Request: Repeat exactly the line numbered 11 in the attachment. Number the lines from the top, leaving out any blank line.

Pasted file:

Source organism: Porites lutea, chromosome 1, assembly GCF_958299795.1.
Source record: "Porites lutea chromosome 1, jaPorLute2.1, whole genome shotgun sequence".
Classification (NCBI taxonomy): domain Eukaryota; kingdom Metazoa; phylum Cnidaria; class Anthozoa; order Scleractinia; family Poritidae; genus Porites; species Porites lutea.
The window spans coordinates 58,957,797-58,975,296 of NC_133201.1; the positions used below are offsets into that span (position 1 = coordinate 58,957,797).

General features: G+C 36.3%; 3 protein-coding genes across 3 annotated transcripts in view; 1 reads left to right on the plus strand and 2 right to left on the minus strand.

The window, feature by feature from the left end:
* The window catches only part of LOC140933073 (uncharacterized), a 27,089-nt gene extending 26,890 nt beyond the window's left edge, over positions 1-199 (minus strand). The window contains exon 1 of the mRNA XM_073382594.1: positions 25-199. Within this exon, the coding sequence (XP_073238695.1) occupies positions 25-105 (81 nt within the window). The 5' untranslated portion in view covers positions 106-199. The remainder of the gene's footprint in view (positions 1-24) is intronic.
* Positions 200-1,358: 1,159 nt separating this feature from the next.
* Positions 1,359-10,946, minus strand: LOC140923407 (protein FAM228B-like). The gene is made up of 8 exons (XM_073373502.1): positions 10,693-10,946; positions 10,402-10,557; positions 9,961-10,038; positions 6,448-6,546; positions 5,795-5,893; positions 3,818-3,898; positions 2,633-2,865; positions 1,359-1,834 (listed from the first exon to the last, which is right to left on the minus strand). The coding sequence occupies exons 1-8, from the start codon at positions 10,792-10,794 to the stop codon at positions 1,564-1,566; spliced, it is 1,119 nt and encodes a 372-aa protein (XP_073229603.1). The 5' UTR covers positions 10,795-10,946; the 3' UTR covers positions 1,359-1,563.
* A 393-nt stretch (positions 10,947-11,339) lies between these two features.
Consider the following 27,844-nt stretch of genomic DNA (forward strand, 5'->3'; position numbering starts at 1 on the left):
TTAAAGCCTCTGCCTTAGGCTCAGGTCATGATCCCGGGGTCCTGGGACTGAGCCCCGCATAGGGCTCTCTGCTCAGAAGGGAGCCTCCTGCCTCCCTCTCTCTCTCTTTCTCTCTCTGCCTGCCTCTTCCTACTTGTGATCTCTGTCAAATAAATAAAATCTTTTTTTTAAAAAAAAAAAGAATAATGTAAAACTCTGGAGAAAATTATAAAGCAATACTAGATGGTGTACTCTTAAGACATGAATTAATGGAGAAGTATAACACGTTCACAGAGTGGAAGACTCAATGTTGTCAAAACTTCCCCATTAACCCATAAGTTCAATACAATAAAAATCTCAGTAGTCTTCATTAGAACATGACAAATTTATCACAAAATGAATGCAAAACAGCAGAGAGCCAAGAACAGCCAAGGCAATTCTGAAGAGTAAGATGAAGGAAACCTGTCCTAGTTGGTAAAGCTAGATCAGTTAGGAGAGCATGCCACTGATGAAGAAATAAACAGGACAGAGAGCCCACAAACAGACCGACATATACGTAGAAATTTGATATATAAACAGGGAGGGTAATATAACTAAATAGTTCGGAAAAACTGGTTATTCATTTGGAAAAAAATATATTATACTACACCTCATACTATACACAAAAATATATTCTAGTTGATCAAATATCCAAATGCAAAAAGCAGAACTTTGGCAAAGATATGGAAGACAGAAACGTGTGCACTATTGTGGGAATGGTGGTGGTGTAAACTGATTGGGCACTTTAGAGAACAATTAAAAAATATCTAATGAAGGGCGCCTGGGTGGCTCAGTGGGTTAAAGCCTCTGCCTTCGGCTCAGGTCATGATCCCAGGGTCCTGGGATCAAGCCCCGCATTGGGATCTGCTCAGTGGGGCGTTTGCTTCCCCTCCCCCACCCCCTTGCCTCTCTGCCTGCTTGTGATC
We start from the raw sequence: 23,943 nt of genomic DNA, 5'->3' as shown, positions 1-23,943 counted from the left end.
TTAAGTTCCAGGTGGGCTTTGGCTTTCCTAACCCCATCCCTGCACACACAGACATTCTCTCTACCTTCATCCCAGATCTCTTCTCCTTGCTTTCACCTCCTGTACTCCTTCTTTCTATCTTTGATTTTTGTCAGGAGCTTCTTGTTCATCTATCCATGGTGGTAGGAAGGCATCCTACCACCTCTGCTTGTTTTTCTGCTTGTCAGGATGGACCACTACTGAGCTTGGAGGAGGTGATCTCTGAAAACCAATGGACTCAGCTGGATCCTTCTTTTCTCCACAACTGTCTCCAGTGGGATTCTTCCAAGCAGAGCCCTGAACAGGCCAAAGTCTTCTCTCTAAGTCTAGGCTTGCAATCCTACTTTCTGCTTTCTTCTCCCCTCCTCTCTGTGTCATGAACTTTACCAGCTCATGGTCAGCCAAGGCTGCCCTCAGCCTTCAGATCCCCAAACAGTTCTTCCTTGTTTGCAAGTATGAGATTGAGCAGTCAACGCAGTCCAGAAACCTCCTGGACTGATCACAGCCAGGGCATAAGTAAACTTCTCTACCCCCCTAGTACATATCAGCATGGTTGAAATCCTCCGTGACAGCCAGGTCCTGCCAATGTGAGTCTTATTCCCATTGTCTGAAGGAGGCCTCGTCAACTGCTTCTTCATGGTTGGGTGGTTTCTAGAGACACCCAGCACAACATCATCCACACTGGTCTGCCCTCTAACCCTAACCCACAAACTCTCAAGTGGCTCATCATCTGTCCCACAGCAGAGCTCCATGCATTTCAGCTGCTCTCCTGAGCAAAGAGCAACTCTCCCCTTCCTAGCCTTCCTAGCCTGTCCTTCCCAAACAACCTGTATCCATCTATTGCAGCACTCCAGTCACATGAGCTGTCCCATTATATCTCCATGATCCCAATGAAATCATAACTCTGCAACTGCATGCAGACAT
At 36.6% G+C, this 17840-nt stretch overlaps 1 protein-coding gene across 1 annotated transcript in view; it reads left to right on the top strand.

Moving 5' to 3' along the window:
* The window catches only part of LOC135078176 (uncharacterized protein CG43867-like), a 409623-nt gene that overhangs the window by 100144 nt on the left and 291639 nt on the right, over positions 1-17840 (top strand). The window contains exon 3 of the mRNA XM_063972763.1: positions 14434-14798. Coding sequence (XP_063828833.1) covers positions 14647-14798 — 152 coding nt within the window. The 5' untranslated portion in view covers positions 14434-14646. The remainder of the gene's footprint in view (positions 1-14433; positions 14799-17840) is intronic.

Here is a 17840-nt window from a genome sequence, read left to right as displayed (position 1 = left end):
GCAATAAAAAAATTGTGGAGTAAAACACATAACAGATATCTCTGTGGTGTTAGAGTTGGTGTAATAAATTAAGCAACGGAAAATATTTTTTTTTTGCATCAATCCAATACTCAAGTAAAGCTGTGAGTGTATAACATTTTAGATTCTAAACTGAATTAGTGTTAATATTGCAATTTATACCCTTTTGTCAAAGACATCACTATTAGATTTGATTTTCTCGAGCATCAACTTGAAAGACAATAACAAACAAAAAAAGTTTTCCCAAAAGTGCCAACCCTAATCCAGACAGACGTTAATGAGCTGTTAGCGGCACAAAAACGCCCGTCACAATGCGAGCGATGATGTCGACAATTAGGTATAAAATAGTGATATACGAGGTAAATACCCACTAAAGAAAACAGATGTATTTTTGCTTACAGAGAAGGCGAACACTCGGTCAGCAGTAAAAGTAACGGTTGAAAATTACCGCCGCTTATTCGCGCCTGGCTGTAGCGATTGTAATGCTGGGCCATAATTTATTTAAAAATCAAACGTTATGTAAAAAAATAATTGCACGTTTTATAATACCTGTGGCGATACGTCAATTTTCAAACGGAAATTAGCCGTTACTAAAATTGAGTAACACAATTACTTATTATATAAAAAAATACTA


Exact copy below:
Consider the following 27,844-nt stretch of genomic DNA (forward strand, 5'->3'; position numbering starts at 1 on the left):